Close Reading Catchall

The big word in my room as of late is "evidence."  I literally say it every other sentence.

"What evidence is there that the theme is friendship?"
"Why do you think this evidence proves your point?"
"Where is the evidence in the passage?"
"How does this evidence match your answer?"

So I thought I would give the students a chance to show me how they apply the concepts we are learning through something I called a "Close Reading Catchall."  Basically, this is a piece of paper, divided into four parts, where they get to show me what they have learned about the reading strategies we are learning in class.

We have been focusing our efforts in fiction on character development and theme, so I made those two ideas the focus of this Catchall.   The students divided up a piece of paper into four sections.  Each section was to have evidence of the reading strategies and skills that we were learning.  Here is what the students were asked to do in each section.
Click here to print out a copy of this, in case you want to do something like this in your room.  It is my intention to change out the reading strategy focus each time we do this.

Once they knew what they were looking for, they broke up into groups of 3 or 4 students.  They read a picture book aloud with each other (to work on fluency), with sticky notes in hand.   As they were reading, if they came across a section where the character showed a contrast or contradiction or unknown vocabulary, the students placed a sticky note there, with their ideas of why the character was acting this way (or a definition of a word.)

After the first read through, with the sticky notes firmly in place, they read the story a second time.  Now, as the students came to the sticky notes, they wrote their thoughts on the paper, this time including the evidence from the story.

I then had them write about the theme of the story, with evidence as to why they thought this was the theme.  They also had to write a summary with specific points pulled from the story and unknown vocabulary words with context clues and a definition.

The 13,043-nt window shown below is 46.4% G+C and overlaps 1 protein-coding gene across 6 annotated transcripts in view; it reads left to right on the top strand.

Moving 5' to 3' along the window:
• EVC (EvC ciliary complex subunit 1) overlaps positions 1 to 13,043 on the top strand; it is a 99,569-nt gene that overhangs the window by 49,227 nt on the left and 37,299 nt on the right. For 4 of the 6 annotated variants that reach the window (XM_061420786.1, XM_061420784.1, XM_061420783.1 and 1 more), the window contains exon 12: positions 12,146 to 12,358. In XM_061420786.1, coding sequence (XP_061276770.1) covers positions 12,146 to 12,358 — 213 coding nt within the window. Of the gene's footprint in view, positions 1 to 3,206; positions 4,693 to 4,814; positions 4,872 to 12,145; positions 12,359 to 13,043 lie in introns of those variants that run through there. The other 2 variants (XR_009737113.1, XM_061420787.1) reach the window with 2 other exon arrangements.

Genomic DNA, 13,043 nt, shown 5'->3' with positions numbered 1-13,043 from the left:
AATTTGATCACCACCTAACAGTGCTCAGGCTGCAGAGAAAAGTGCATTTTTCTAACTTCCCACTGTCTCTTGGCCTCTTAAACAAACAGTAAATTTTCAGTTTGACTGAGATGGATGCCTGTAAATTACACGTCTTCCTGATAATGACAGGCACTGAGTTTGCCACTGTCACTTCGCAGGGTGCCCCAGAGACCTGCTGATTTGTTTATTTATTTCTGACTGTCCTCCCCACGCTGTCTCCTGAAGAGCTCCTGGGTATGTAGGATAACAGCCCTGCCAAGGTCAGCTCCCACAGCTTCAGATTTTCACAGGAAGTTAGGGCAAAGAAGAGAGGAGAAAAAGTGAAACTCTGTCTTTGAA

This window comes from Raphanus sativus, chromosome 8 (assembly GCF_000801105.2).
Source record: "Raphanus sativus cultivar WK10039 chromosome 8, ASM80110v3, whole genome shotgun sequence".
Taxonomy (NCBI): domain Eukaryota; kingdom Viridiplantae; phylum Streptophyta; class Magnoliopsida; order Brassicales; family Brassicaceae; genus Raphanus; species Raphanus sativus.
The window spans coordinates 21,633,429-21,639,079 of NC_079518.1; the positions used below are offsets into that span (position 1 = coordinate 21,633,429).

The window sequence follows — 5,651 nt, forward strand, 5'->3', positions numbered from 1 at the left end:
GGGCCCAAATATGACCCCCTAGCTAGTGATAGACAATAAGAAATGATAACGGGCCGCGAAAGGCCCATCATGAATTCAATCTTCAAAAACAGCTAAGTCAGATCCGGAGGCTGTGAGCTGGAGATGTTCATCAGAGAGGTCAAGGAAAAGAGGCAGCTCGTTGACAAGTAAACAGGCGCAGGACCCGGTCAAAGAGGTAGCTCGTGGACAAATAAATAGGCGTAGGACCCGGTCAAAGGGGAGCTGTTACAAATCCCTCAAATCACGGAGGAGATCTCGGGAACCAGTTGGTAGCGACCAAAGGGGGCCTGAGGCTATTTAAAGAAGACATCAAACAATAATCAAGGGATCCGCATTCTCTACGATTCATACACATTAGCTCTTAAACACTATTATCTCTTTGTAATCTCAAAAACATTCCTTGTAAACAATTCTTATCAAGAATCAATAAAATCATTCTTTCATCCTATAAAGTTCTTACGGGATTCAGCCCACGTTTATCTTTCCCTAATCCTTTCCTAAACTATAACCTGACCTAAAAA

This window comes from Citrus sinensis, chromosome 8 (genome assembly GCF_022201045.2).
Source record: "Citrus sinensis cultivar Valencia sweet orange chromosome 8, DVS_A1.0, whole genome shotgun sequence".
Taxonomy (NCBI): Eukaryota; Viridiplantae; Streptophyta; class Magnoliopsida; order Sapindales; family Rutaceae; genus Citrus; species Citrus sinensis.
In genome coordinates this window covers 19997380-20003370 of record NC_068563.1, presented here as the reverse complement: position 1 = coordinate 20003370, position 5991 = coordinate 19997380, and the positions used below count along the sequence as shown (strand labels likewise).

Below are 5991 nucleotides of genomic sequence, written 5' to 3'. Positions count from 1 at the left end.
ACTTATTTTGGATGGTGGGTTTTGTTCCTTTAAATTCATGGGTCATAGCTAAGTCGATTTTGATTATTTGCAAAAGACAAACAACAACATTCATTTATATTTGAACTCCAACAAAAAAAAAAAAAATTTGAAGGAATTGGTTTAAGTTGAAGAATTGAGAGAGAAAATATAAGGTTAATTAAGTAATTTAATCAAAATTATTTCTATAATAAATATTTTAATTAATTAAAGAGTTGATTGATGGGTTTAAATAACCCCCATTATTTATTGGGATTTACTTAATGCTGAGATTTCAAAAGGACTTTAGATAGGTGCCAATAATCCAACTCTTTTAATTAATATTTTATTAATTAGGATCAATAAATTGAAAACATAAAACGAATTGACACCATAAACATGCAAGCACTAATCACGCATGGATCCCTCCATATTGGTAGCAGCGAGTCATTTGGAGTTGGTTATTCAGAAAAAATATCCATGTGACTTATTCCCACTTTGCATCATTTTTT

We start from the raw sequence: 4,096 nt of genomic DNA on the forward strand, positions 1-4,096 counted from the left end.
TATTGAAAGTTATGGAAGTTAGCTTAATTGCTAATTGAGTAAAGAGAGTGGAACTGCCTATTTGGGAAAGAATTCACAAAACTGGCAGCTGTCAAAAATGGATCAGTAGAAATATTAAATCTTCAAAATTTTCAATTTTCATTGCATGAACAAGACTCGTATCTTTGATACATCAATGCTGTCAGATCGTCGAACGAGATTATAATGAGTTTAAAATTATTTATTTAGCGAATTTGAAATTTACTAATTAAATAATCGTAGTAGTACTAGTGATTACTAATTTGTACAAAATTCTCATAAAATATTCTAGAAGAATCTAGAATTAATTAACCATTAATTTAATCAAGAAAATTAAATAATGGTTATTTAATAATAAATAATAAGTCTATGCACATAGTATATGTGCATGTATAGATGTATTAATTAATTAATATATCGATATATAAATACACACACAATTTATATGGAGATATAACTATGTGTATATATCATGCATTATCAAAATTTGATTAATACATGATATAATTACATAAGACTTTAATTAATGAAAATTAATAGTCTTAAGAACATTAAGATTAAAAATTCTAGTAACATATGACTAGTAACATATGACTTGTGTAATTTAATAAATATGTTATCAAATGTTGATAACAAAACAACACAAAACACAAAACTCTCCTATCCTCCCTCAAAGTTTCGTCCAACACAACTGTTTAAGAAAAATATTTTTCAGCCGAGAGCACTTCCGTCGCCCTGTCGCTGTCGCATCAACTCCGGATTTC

This took two days of instruction to complete.  I really wanted the students to get into the story and prove their thoughts with textual evidence.  For the most part, I think they did ok.  This was the first time I asked them to really put their ideas on the reading strategies into independent practice (without me modeling) so it wasn't perfect.  But we are on our way.  They are getting it and slowing making their way to the expectation that I have set for them.  Baby steps :)


  1. I love this activity!!! I use the word "evidence" all day! Thanks for sharing!

    1. Seems to be the "Word of the Day" lately for us teachers, eh? :)

  2. This is an excellent introduction to the skills. I like the idea of the small groups. What picture books did you use? I'm just curious. I saw One Green Apple and Basket Moon. Others?

    1. I used Stellaluna, The Year My Father Was Ten, Chrysanthemum, Pink and Say, and The Stranger (I can get the authors...can't remember them off the top of my head at the moment) All of the books had some character change and development in them so that is why I chose them.

  3. This is really a great way to promote collaborative learning and get the close reading in too!!!
    Thank you

  4. Evidence, prove it, proof, etc... Definitely my word of the year...LOL! Such a great idea you have:)

    Kimberlee @ 2 Fulbright Hugs

  5. Wow! This is great. I teach in Missouri and I am constantly saying, "You live in the Show-Me State! SHOW ME the evidence!" Thanks for sharing!

  6. LOOOOVEEEEE THIS....I am borrowing this.



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